“What debt mutual should I choose as part of a long-term portfolio?”, is a question that I am often asked. EPF, PPF and NPS (with no equity or only 15% equity as for government employees) are the first choices when it comes to debt or fixed income products. This is good enough for many salaried folks far from retirement.
For people who are not part of EPF/NPS and do not like the lock-in period of PPF, debt mutual funds are a good choice. Even the salaried folk are likely to require a debt fund as they edge closer to retirement if they wish to change the equity:debt allocation.
How about those who are retired? What kind of debt mutual fund should they choose?
Although, there are several categories of debt mutual funds, the choice is simple for those who have a well defined goal and who understand the balance between risk and reward.
Fixed maturity plans can be used, but the lock-in (min 3 years these days) implies that it should be used with care.
People like me, who prefer open-ended mutual funds, can simply use ultra short-term funds or short-term income funds which buy and hold short-term corporate bonds until maturity (known as accrual-type funds).
The modified duration – a measure of how long the fund will take to recover from interest rate movements – will be low for these funds.
So would the average maturity period of the portfolio. These are low-risk, relatively high/reasonably high reward options with full liquidity and min exit load.
There is also a misconception that dynamic bond funds can play the interest game well, resulting in higher returns. There is no evidence of that in this, and in previous studies (more on this later).
Much of what is mentioned above is based on the previously published posts:
In this post, I would like to reiterate the above with an updated set of graphs based on 12-year annual returns data from value research.
Average portfolio maturity vs. standard deviation
The average maturity period of the portfolio tells us what kind of fund it is. Liquid funds mature in about 90 days or less. Long-term gilt funds in about 15-20 years!!
In terms of increasing maturity period (apr:
liquid funds < ultra-short term < short-term; income; short-term gilts < medium terrm and long-term gilts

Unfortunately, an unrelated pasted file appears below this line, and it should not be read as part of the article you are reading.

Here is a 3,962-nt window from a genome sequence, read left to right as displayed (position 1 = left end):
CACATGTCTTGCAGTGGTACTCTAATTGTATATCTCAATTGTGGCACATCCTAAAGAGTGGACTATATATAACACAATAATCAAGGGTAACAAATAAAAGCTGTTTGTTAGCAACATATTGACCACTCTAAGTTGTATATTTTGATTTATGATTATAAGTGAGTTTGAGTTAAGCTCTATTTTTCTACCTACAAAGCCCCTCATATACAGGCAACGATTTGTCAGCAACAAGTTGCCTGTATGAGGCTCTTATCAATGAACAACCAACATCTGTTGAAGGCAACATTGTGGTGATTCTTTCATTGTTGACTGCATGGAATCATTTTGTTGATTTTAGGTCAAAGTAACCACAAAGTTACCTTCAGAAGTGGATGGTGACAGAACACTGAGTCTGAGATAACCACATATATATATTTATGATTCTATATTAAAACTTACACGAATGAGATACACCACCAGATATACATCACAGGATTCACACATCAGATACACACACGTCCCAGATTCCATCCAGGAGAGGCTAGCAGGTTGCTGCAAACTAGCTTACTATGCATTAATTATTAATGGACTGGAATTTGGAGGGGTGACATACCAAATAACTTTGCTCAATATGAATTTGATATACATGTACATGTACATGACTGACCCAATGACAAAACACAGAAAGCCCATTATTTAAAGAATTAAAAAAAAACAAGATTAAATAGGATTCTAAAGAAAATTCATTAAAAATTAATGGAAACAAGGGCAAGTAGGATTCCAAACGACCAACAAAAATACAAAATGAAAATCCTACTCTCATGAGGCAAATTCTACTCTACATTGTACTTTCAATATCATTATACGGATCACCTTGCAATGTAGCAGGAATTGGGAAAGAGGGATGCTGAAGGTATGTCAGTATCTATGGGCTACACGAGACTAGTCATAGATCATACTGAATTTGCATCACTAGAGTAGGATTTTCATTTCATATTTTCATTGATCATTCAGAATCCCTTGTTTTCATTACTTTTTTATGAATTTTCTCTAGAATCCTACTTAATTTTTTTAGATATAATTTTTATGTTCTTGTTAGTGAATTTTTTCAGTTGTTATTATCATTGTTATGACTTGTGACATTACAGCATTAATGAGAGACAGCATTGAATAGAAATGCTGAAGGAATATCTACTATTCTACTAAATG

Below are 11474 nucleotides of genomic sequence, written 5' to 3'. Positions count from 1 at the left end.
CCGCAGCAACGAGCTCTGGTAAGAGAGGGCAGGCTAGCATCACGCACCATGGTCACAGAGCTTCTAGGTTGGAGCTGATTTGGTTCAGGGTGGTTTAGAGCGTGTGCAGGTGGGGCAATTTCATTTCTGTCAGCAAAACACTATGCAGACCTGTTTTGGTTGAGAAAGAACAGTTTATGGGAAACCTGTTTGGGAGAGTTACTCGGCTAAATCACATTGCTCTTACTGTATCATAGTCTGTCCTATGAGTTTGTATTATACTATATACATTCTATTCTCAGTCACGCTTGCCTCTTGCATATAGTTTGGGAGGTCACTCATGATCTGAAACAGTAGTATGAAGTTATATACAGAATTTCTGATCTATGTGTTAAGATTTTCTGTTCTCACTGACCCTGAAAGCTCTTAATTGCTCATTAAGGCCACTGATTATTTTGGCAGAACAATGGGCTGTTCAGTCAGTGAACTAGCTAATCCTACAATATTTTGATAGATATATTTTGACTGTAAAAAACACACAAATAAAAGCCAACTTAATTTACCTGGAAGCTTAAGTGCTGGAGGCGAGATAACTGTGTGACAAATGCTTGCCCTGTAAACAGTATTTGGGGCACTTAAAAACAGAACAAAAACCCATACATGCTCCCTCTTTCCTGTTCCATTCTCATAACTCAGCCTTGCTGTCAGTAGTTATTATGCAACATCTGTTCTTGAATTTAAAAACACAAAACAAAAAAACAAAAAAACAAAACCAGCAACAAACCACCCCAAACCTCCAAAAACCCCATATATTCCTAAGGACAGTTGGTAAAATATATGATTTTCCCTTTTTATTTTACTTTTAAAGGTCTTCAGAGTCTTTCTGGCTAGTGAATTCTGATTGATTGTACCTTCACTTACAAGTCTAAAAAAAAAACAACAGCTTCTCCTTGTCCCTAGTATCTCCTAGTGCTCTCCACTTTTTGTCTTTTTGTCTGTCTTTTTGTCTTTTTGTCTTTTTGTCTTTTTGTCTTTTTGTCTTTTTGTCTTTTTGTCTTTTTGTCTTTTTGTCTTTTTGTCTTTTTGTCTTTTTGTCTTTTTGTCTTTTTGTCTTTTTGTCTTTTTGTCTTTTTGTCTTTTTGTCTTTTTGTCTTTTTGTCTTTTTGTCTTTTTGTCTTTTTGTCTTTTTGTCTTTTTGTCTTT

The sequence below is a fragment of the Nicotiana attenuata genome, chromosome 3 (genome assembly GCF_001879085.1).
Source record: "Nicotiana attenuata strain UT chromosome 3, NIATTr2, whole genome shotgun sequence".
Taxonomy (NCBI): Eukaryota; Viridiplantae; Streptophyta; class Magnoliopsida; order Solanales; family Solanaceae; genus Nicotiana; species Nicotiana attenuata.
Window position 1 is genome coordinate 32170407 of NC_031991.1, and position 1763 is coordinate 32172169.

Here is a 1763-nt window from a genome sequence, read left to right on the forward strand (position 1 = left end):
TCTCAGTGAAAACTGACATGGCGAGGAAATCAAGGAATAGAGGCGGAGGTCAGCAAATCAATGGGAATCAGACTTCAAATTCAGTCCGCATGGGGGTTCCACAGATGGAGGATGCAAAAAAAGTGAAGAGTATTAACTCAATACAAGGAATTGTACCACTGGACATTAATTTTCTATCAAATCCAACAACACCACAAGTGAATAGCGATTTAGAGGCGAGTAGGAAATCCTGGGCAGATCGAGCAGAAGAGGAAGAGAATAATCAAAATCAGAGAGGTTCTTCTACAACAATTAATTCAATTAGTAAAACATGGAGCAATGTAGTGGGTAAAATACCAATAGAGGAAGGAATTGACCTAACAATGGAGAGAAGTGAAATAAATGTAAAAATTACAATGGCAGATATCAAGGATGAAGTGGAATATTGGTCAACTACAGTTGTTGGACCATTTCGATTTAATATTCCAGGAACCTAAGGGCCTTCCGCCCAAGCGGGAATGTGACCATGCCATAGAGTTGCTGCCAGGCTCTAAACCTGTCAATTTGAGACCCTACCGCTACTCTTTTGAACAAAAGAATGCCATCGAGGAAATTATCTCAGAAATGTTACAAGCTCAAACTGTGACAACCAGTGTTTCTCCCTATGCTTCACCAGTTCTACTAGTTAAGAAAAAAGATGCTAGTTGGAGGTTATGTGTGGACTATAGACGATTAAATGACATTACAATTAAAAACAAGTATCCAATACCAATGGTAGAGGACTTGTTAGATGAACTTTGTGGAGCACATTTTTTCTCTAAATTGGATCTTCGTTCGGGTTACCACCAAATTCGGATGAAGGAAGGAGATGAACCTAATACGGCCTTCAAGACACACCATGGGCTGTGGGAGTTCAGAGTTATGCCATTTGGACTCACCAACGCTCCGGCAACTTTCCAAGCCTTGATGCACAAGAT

Notice that funds with low standard deviation (a measure of variation of the annual return from the average return) have low maturity periods.
Let us block funds with less than 3% standard deviation. This corresponds to a maturity period of 3Y or less.
The average maturity plotted above is the current number. We are assuming that it would not have deviated significantly in the past.
12-year CAGR vs. average portfolio maturity
This graph never ceases to astonish me. If I had chosen a fund with low average folio maturity, I would have witnessed low fluctuations in my annual returns (1st plot), but would have got a return comparable to other fund categories which are way more volatile. So why bother. Why invest in ‘flavour of the season’ long-term gilts funds? They are going to pare the gains made last year and perhaps this year when the interest rate cycle turns.
Why not keep it simple with ultra short-term or short-term funds?
The red box in this graph corresponds to 3Y or lower maturity – same as the first graph
Risk vs. reward
The low-risk option would have got you as much as return as the high-risk option. It can be argued that the high-risk option is not suitable for buying and holding and only for tactical calls. Which makes them more riskier and stressful!
Those who recognise the importance of a minimalist portfolio – minimal in form, minimal in maintenance, will recognise the merits of investing in funds with low average portfolio maturity.
Ultra short-term funds or short-term income funds which buy and hold short-term corporate bonds untile maturity (known as accrual-type funds) will get the job done slowly and steadily, will full liquidity.
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